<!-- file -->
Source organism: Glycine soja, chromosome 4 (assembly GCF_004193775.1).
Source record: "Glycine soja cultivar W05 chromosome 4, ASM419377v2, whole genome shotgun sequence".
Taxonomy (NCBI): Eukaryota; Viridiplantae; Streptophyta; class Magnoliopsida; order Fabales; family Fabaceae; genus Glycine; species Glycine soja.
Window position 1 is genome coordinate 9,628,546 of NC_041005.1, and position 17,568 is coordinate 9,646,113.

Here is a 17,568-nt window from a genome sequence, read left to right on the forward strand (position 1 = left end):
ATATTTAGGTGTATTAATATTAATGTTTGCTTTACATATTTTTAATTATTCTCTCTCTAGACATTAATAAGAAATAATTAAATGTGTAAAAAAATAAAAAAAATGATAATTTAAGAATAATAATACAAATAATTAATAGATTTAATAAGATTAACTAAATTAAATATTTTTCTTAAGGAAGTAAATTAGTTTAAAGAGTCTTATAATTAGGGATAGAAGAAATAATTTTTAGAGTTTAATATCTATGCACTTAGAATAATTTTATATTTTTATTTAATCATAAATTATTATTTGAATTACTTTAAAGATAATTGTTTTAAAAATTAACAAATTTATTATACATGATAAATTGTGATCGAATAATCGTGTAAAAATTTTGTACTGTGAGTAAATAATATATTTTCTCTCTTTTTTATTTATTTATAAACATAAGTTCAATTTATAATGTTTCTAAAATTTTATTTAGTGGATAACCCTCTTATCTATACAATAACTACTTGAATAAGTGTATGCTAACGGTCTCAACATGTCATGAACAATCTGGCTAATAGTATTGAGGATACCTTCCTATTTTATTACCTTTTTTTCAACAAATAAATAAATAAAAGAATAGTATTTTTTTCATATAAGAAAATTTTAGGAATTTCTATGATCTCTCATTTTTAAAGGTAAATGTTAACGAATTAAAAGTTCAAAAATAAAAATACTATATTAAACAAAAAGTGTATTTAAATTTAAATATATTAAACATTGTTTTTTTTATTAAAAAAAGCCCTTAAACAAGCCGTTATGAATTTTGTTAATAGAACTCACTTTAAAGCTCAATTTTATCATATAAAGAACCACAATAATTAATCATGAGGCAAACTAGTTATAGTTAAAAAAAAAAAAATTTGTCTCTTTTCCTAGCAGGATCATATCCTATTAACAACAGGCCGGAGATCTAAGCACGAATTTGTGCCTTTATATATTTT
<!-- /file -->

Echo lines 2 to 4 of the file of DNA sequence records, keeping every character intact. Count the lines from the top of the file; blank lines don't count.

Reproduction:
Source record: "Glycine soja cultivar W05 chromosome 4, ASM419377v2, whole genome shotgun sequence".
Taxonomy (NCBI): Eukaryota; Viridiplantae; Streptophyta; class Magnoliopsida; order Fabales; family Fabaceae; genus Glycine; species Glycine soja.
Window position 1 is genome coordinate 9,628,546 of NC_041005.1, and position 17,568 is coordinate 9,646,113.